Tuesday, August 4, 2009

Chabot Space & Science Center

Chabot Space & Science Center

Nestled in the Oakland hills between Joaquin Miller Park and Redwood Regional Park is the Chabot Space & Science Center. I should have included it in my post on Oakland institutions, because they've been doing science and astronomy education for over 125 years. It was originally in Downtown, but moved to the hills in 1915 because of increasing light pollution. The current location opened in 2000. In all my time as a Bay Area resident (even in the last 9 years that's it's been a few miles away) I'd hiked or biked past it many times, but I'd never visited it.

Soyuz Descent Module

So Saturday we changed that. I read about their Dinner, A Movie and the Universe program somewhere, and we decided to take advantage of it. We started with a short hike in Redwood, then
went inside. We had to select which movies we wanted to attend and gave our name for dinner reservations, then proceeded to wander amongst the exhibits. It's not a huge museum, but there are lots of exhibits, with many of them "hands-on" for kids. We watched a short movie on the history of the telescope (interesting, but no Oscar-winner) in the planetarium theater, then headed over for dinner. There was some confusion about our reservation, but we were seated after a short wait. For $15 you get a choice of appetizers, salads, entrees and desserts; beverages are extra. It was good, not great, but inexpensive for 4 courses, and the service was good. After dinner we returned to the planetarium for a 'digitally animated alternative music show' called Sonic Vision. We didn't particularly like that even though I like some of the music, because it was really loud and didn't really have much to do with space or science. It was more of a 38-minute music video with acid-trip inspired graphics projected on the planetarium dome.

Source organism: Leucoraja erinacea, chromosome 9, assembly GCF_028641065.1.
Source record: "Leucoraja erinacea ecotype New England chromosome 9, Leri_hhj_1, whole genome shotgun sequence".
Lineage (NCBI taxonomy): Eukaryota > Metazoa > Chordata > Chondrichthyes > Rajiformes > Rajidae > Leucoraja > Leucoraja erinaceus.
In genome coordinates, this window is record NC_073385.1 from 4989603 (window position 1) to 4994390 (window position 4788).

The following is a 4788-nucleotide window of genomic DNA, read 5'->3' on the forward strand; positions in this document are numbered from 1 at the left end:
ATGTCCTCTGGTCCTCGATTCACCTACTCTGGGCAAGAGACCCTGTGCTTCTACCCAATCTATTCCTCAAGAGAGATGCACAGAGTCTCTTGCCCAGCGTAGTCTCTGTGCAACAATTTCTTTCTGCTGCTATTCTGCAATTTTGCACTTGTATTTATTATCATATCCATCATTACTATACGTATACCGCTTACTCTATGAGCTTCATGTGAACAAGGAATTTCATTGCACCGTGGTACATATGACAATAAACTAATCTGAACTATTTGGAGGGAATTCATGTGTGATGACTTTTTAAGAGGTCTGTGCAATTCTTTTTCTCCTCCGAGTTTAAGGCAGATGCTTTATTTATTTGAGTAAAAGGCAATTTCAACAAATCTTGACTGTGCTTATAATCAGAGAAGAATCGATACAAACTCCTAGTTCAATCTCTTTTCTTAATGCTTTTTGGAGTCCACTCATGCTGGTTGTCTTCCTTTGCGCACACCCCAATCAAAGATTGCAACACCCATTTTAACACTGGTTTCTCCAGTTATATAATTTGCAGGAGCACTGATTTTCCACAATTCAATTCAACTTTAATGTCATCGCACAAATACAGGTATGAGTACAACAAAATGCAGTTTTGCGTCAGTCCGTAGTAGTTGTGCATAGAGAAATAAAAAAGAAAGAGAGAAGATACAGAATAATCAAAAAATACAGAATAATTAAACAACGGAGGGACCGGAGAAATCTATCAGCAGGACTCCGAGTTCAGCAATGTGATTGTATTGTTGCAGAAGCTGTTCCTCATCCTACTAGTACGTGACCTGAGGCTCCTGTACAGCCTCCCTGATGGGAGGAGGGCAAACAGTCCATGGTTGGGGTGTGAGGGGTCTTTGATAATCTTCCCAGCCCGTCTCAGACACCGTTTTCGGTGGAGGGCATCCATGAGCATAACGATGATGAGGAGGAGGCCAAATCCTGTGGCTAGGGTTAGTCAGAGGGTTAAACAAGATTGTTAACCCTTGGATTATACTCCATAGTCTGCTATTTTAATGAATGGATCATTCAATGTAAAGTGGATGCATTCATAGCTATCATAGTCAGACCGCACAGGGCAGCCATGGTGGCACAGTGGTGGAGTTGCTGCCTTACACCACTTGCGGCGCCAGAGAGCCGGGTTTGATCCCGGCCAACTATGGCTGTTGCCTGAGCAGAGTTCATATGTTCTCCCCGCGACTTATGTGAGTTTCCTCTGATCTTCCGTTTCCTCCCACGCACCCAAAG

Unfortunately, as frequently happens in the Oakland hills, the fog rolled in around dinner, and we had to settle for two movies and dinner, and not much of the universe, beyond what's in the displays. Overall I'd recommend the Chabot, particularly if you've got an inquisitive youngster. If the $10.95/$14.95 admission is too much for your current budget, you can still make a nice day of it. A free hike in Redwood, a picnic dinner, followed by free star-gazing through one of the telescopes (Friday and Saturday, weather permitting) and you can have a very low cost but lovely outing.


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